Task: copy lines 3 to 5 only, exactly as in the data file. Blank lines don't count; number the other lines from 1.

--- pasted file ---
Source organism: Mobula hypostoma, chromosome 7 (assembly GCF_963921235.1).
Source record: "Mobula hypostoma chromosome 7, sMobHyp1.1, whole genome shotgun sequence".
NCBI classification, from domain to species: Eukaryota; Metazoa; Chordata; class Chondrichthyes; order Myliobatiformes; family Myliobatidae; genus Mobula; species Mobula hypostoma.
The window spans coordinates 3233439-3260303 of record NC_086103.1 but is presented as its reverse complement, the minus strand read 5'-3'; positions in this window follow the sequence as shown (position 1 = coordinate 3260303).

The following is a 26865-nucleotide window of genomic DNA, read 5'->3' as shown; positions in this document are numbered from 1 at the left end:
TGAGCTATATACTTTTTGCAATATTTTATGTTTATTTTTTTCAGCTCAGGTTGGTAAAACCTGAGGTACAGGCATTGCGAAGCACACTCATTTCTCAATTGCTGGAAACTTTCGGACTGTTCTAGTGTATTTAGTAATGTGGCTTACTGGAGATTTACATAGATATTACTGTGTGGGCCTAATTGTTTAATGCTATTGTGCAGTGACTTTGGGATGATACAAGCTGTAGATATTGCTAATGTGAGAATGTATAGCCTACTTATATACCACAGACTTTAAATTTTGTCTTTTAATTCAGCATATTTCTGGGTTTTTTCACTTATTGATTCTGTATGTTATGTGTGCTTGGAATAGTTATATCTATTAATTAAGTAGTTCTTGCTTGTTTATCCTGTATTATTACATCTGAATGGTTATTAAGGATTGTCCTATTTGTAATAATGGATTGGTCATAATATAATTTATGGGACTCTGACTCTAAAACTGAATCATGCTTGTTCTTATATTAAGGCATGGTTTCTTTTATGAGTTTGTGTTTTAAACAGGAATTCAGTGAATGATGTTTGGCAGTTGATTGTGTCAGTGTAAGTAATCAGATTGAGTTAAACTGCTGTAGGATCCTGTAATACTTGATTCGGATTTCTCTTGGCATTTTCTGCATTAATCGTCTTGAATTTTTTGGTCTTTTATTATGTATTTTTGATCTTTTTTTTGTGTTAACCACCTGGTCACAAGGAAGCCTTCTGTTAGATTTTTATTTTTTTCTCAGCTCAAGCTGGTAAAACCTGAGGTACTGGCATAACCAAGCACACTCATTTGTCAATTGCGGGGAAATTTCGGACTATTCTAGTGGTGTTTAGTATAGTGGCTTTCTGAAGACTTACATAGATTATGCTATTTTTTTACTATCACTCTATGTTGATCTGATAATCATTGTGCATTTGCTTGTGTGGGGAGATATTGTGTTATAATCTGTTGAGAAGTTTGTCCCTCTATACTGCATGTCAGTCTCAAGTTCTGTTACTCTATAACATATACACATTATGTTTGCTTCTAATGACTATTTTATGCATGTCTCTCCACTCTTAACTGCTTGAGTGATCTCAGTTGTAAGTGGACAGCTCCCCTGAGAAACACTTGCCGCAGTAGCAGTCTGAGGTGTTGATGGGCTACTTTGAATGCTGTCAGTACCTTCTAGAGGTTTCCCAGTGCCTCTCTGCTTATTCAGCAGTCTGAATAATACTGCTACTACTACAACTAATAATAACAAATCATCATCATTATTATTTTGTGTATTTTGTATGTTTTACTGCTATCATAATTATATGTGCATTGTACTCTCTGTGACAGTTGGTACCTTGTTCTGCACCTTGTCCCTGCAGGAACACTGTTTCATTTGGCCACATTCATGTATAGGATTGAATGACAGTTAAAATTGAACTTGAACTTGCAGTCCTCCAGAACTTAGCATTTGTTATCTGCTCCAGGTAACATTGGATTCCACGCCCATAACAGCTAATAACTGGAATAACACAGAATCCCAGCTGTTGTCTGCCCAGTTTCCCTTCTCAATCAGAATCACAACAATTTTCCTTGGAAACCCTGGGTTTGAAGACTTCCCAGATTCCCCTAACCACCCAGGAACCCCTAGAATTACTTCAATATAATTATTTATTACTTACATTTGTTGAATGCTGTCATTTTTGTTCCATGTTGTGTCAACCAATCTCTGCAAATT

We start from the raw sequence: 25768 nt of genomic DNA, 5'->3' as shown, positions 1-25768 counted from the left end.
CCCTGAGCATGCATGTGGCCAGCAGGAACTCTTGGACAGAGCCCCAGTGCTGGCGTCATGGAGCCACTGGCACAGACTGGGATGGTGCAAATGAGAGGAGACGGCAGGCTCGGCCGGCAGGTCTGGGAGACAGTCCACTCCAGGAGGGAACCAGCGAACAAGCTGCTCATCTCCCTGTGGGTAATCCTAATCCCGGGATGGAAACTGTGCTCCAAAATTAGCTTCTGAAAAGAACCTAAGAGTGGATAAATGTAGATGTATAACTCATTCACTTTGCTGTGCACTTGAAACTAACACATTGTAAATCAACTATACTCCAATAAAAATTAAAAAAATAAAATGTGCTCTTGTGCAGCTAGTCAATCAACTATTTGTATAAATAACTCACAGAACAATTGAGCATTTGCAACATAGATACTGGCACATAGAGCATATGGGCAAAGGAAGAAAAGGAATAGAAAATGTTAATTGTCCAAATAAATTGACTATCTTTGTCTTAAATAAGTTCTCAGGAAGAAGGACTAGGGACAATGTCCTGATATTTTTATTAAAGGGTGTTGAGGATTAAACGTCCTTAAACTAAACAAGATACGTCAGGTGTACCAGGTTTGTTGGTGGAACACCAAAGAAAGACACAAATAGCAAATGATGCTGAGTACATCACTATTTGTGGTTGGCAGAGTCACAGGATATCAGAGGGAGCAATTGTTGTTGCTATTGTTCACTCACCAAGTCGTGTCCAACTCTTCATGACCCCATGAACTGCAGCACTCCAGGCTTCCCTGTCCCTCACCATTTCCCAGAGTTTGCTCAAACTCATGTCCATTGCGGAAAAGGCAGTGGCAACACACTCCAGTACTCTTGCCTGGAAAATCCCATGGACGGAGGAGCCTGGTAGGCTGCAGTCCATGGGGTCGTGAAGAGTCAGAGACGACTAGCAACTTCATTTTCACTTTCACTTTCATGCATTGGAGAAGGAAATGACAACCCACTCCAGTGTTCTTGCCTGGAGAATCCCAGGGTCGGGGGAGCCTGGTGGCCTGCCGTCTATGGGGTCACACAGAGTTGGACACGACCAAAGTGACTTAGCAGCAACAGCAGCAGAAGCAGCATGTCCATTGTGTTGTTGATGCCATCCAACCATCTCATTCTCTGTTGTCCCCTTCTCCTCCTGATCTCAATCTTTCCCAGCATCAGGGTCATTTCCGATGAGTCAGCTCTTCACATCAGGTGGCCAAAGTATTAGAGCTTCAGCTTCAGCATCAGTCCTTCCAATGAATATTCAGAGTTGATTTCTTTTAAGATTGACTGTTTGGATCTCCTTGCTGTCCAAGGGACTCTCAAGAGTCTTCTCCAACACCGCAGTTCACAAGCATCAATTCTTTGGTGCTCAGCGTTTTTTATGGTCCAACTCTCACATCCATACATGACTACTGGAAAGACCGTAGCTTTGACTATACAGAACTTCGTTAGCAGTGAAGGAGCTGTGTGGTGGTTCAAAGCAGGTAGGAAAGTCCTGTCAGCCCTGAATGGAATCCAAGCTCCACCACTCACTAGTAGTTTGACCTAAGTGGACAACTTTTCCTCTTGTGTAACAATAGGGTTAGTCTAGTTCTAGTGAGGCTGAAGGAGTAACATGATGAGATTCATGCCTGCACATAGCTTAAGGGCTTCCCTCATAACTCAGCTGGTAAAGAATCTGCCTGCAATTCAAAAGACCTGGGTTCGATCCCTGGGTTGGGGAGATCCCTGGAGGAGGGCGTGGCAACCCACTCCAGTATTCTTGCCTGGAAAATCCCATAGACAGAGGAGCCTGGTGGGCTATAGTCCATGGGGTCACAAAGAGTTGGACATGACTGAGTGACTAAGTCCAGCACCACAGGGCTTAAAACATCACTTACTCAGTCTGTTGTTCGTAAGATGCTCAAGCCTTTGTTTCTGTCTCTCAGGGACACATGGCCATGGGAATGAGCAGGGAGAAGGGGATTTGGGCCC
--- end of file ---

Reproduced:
NCBI classification, from domain to species: Eukaryota; Metazoa; Chordata; class Chondrichthyes; order Myliobatiformes; family Myliobatidae; genus Mobula; species Mobula hypostoma.
The window spans coordinates 3233439-3260303 of record NC_086103.1 but is presented as its reverse complement, the minus strand read 5'-3'; positions in this window follow the sequence as shown (position 1 = coordinate 3260303).

The following is a 26865-nucleotide window of genomic DNA, read 5'->3' as shown; positions in this document are numbered from 1 at the left end: